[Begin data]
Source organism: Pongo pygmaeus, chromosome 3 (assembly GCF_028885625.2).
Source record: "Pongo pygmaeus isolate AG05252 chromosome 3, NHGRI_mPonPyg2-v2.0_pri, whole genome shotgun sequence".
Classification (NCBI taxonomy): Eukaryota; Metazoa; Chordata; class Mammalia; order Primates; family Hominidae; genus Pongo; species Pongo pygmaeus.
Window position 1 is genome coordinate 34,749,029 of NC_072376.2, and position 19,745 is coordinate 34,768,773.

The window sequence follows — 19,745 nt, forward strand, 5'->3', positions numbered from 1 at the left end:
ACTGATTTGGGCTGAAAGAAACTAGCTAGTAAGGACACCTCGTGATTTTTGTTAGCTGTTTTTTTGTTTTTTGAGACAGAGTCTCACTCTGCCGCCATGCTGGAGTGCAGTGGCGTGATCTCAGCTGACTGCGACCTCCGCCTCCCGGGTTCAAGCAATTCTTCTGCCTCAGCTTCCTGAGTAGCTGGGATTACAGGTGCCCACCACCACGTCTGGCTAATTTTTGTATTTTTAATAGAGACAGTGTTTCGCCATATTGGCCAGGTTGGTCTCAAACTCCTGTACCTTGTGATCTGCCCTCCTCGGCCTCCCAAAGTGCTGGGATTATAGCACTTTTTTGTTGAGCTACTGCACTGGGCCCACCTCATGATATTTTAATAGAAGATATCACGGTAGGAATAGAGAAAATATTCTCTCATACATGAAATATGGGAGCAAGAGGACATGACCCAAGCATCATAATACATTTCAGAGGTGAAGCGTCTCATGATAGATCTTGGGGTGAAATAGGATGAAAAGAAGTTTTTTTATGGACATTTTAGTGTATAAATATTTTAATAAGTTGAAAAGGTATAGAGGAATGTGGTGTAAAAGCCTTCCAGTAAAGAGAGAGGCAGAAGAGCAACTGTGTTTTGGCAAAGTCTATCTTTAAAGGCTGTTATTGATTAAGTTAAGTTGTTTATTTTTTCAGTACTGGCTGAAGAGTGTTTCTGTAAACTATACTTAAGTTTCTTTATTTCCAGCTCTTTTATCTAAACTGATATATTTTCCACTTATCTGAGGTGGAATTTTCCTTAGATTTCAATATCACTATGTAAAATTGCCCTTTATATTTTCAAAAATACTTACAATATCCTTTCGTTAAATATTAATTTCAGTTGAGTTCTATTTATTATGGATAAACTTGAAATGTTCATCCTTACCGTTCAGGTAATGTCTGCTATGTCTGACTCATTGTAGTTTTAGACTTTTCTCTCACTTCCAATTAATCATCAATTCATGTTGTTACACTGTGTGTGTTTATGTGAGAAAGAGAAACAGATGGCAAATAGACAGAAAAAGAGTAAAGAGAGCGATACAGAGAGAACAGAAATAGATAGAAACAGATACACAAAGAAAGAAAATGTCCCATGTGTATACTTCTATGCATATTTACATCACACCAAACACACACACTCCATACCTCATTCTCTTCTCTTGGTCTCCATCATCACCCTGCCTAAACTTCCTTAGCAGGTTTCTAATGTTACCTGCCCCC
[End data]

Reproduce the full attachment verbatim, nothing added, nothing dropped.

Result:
Source organism: Pongo pygmaeus, chromosome 3 (assembly GCF_028885625.2).
Source record: "Pongo pygmaeus isolate AG05252 chromosome 3, NHGRI_mPonPyg2-v2.0_pri, whole genome shotgun sequence".
Classification (NCBI taxonomy): Eukaryota; Metazoa; Chordata; class Mammalia; order Primates; family Hominidae; genus Pongo; species Pongo pygmaeus.
Window position 1 is genome coordinate 34,749,029 of NC_072376.2, and position 19,745 is coordinate 34,768,773.

The window sequence follows — 19,745 nt, forward strand, 5'->3', positions numbered from 1 at the left end:
ACTGATTTGGGCTGAAAGAAACTAGCTAGTAAGGACACCTCGTGATTTTTGTTAGCTGTTTTTTTGTTTTTTGAGACAGAGTCTCACTCTGCCGCCATGCTGGAGTGCAGTGGCGTGATCTCAGCTGACTGCGACCTCCGCCTCCCGGGTTCAAGCAATTCTTCTGCCTCAGCTTCCTGAGTAGCTGGGATTACAGGTGCCCACCACCACGTCTGGCTAATTTTTGTATTTTTAATAGAGACAGTGTTTCGCCATATTGGCCAGGTTGGTCTCAAACTCCTGTACCTTGTGATCTGCCCTCCTCGGCCTCCCAAAGTGCTGGGATTATAGCACTTTTTTGTTGAGCTACTGCACTGGGCCCACCTCATGATATTTTAATAGAAGATATCACGGTAGGAATAGAGAAAATATTCTCTCATACATGAAATATGGGAGCAAGAGGACATGACCCAAGCATCATAATACATTTCAGAGGTGAAGCGTCTCATGATAGATCTTGGGGTGAAATAGGATGAAAAGAAGTTTTTTTATGGACATTTTAGTGTATAAATATTTTAATAAGTTGAAAAGGTATAGAGGAATGTGGTGTAAAAGCCTTCCAGTAAAGAGAGAGGCAGAAGAGCAACTGTGTTTTGGCAAAGTCTATCTTTAAAGGCTGTTATTGATTAAGTTAAGTTGTTTATTTTTTCAGTACTGGCTGAAGAGTGTTTCTGTAAACTATACTTAAGTTTCTTTATTTCCAGCTCTTTTATCTAAACTGATATATTTTCCACTTATCTGAGGTGGAATTTTCCTTAGATTTCAATATCACTATGTAAAATTGCCCTTTATATTTTCAAAAATACTTACAATATCCTTTCGTTAAATATTAATTTCAGTTGAGTTCTATTTATTATGGATAAACTTGAAATGTTCATCCTTACCGTTCAGGTAATGTCTGCTATGTCTGACTCATTGTAGTTTTAGACTTTTCTCTCACTTCCAATTAATCATCAATTCATGTTGTTACACTGTGTGTGTTTATGTGAGAAAGAGAAACAGATGGCAAATAGACAGAAAAAGAGTAAAGAGAGCGATACAGAGAGAACAGAAATAGATAGAAACAGATACACAAAGAAAGAAAATGTCCCATGTGTATACTTCTATGCATATTTACATCACACCAAACACACACACTCCATACCTCATTCTCTTCTCTTGGTCTCCATCATCACCCTGCCTAAACTTCCTTAGCAGGTTTCTAATGTTACCTGCCCCC